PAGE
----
He rarely handed me his stuff. He mailed it. Just for fun, he’d undone a simple envelope and made a template; when he found a page-size visual in a magazine that caught his interest, he’d pull it out, trace around his template, cut and carefully fold and paste, and he’d have a custom envelope. A small label on the front completed the process, and he’d put his new lyric – or sometimes just a quick note – inside, and a day or two later, I’d come home from school to a brightly colored envelope in the mail.
I imagine I have some of those envelopes and their contents in a box somewhere. I might even have the one that I thought about last night while watching American Idol. One evening, probably during the spring of 1972 as I was finishing my first year of college, we were whiling away time at Tomlyano’s, a long-gone pizza joint. (Tomlyano’s has shown up here once before: That was where, in 1975, my date and I fled John Denver’s “Thank God I’m A Country Boy” so abruptly that we left half a pizza on the table.) And we were talking about writing.
“You know what we should do?” Rick said. “We should find a title and both write lyrics for that title.”
“Sure,” I said. “What title?”
He looked over my shoulder. “How about ‘Five Nails In The Door’?” I turned and followed his gaze toward the swinging half-door between the kitchen and the dining area, which in fact did have five large metal circles – nail heads or decorative pieces, I’m not sure – visible. I nodded.
And a few days later, I copied out my version of “Five Nails In The Door” and either dropped it off across the street or put it in a plain white envelope and mailed it. At about the same time, I got a brightly colored envelope in the mail with Rick’s take on the title.
He’d written something that owed at least a little bit to “Wooden Ships,” the post-apocalyptic song by David Crosby, Paul Kantner, and Stephen Stills that we knew from the 1969 album Crosby, Stills & Nash. (It showed up as well on Jefferson Airplane’s Volunteers that same year; Rick might have known that version, but I did not.) But it also held tinges of an empire falling in traditional fashion to outsiders, as Rome did to the Visigoths.
Rick’s lyric noted that the dying society’s hopes of survival depended on the preservation of a treasure. But that treasure was lost because “there were only five nails in the door.”
What did my version say? I don’t entirely know. As I noted above, I have copies of almost everything I’ve ever written on my own (as opposed to work product). The one lyric – among a couple hundred, maybe – that I do not have is “Five Nails In The Door.” I do vaguely remember its ending. As was my wont at the time – the spring of 1972, I’m guessing – I created a love song, and it ended something like this:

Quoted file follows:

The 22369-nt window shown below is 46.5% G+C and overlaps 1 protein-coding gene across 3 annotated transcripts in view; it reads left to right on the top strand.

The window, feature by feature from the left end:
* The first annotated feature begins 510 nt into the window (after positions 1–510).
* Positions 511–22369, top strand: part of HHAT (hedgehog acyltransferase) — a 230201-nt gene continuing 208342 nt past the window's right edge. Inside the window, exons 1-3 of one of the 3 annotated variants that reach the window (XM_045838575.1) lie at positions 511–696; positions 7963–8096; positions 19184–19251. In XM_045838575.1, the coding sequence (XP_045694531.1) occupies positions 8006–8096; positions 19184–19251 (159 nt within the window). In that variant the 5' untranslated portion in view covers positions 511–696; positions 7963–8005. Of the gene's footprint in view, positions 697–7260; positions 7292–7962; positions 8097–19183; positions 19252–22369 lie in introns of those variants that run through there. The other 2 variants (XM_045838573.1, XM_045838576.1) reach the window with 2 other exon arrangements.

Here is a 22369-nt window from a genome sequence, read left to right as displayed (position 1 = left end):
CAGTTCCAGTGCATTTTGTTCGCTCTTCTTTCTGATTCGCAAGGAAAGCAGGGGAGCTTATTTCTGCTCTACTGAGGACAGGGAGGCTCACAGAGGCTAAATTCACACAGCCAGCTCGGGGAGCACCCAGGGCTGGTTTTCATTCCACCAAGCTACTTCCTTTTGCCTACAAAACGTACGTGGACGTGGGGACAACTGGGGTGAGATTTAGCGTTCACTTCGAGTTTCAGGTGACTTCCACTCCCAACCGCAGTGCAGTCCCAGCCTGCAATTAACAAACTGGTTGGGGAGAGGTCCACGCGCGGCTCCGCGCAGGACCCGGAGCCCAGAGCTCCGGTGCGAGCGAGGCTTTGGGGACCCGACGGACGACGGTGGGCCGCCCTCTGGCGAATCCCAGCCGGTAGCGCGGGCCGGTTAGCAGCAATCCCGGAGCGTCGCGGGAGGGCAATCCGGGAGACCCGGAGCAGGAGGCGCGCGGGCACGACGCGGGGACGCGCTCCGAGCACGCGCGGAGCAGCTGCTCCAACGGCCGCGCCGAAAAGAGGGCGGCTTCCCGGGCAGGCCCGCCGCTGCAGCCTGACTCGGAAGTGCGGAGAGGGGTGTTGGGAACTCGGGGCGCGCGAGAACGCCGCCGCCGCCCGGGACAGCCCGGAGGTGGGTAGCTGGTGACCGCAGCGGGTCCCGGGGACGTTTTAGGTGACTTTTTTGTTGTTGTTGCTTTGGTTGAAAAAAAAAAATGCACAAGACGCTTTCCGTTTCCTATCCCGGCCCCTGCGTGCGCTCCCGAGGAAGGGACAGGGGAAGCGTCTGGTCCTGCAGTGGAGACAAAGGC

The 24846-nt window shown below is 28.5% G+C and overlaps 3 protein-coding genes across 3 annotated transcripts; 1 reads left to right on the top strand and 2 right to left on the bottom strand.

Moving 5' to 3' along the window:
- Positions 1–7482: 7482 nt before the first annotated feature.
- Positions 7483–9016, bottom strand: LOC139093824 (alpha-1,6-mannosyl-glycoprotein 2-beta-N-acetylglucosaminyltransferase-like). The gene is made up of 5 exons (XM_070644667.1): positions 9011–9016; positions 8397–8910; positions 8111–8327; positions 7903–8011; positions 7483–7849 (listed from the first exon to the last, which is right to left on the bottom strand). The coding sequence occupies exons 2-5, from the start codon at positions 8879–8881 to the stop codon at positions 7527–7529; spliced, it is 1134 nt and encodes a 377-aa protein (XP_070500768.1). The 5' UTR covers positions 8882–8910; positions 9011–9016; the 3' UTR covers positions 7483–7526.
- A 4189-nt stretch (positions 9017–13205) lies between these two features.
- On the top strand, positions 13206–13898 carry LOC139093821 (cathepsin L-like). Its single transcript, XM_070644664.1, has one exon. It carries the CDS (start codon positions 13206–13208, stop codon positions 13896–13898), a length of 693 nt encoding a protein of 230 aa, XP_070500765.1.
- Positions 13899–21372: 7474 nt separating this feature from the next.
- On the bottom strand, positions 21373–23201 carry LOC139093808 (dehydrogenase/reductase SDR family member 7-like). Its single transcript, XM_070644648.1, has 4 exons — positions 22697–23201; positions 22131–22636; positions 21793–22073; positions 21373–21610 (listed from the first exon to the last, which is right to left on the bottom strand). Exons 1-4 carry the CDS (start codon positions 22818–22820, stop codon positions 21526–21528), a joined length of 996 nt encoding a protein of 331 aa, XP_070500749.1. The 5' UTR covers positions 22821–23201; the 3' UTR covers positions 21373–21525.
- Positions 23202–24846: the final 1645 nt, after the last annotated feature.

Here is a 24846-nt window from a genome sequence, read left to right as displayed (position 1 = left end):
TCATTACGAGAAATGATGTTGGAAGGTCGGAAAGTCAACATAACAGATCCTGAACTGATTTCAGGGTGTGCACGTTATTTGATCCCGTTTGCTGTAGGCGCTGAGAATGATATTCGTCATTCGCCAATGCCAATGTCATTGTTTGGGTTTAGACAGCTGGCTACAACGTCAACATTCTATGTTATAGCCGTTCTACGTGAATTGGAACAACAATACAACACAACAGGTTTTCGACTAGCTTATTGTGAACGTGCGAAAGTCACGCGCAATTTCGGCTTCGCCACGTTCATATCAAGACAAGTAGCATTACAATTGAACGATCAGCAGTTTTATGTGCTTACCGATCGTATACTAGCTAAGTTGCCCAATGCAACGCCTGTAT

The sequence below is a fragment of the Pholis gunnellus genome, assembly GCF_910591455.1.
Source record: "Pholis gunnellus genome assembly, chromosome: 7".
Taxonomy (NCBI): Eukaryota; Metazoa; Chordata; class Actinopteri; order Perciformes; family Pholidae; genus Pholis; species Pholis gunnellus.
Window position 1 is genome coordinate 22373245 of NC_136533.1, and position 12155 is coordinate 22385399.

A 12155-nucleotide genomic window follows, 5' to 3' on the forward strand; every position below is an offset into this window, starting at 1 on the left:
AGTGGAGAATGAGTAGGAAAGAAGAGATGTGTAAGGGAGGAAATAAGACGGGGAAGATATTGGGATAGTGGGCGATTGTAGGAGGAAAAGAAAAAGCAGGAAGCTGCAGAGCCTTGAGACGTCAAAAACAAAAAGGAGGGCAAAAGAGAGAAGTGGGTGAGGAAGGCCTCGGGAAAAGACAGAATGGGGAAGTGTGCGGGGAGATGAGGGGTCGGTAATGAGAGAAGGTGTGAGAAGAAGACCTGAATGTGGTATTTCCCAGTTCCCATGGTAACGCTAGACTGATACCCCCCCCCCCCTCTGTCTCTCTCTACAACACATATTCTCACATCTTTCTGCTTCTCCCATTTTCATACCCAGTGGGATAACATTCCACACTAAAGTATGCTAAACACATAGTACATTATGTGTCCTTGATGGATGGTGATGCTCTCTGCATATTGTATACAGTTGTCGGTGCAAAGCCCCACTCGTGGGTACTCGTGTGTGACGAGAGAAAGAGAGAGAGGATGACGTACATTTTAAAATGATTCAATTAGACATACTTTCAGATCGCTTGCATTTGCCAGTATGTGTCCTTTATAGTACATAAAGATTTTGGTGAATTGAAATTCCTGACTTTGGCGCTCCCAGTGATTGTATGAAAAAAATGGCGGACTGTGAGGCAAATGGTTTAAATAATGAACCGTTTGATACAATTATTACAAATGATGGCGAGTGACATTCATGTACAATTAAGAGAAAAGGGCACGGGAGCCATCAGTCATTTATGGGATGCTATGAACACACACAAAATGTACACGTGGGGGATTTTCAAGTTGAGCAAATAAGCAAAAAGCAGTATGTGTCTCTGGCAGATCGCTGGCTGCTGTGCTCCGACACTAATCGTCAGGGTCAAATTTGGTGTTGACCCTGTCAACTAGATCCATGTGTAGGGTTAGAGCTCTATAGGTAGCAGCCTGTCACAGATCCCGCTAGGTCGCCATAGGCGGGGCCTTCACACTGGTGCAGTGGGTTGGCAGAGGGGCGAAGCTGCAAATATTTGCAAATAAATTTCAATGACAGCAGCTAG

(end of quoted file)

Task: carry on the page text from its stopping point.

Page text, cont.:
If they stand for love, and I think they do, Then first there was one, and later came two. So as you go, I’m adding more, And now there are five nails in the door. Five nails in the door for you . . .
Confusing? A little bit. Evocative? I thought so. Overwrought? Yep.
Here’s a tune that does better with the topic of nails. Here’s “Rock Salt & Nails” by Earl Scruggs, with help from Tracy Nelson and Linda Ronstadt. It’s from Scruggs’ album I Saw The Light With Some Help From My Friends, which coincidentally came out in 1972, the same year I was trying to figure out how to write a decent lyric.
So what brought to mind Rick Danko’s “Sip The Wine” earlier this week? Well, like many things in life, it was random.
Sometime last week, I was puttering online, checking out my Facebook timeline or maybe reading emails from some of the folks from my Denmark group who were having a fine time at a reunion. (It’s the only reunion I’ve missed since we started having them regularly twenty-some years ago; the logistical challenges of traveling to Montana, where one of our fellows owns a ranch, kept me away.)
Anyway, as I puttered, the RealPlayer bounced around the 84,000 mp3s in its repertoire, and I noticed in the back of my mind as it settled on a track that started with a gentle strummed guitar followed by the voice of a young Tracy Nelson with Mother Earth:
The song was familiar, but I didn’t pay much attention until the 3:44 mark, when Nelson sings, “We must sip the wine . . .” That got my head up, and I wondered how Mother Earth had come to record Danko’s tune. Because Mother Earth was out of business by 1977, when Danko released his self-titled album that offered “Sip The Wine.” That meant this recording pre-dated Danko’s, which puzzled me.
I checked the RealPlayer and saw the track was titled “I Want To Lay Down Beside You” and was included on the 1972 album Tracy Nelson/Mother Earth. I pulled the LP from the stacks and took a quick look: The song was credited to Tim Drummond, a name I knew vaguely and knew I had heard recently. That was likely, Wikipedia informed me, because he passed on in January. He’d been a bass player and a songwriter who played with folks ranking from Mile Davis and B.B. King to Bob Dylan and Conway Twitty (and many others in between). His co-writing credits, in the brief examples listed at Wikipedia, included “Saved” with Bob Dylan and “Saddle Up The Palomino” with Neil Young.
And he’d obviously written the song that Rick Danko offered as “Sip The Wine” on 1977’s Rick Danko, where Danko was credited as the writer. Hmm.
I checked the Rick Danko jacket. Drummond was around for the those sessions, credited as playing bass on “Brainwash” and “Java Blues.” There’s no clue on the jacket as to how “I Want To Lay Down Beside You” became “Sip The Wine” and how the writing credit transformed. It’s obviously Drummond’s song, and I’d like to think that the errant credit was an honest mistake. But I don’t know, and the only place I’ve found that acknowledges the error is the page devoted to “Sip The Wine” at the semi-official website devoted to The Band.
Well, it’s a hell of a song. Danko’s performance of it is lovely. Both Rick Danko and Tim Drummond are gone, and we’ll likely never know what happened. So let’s just sip the wine.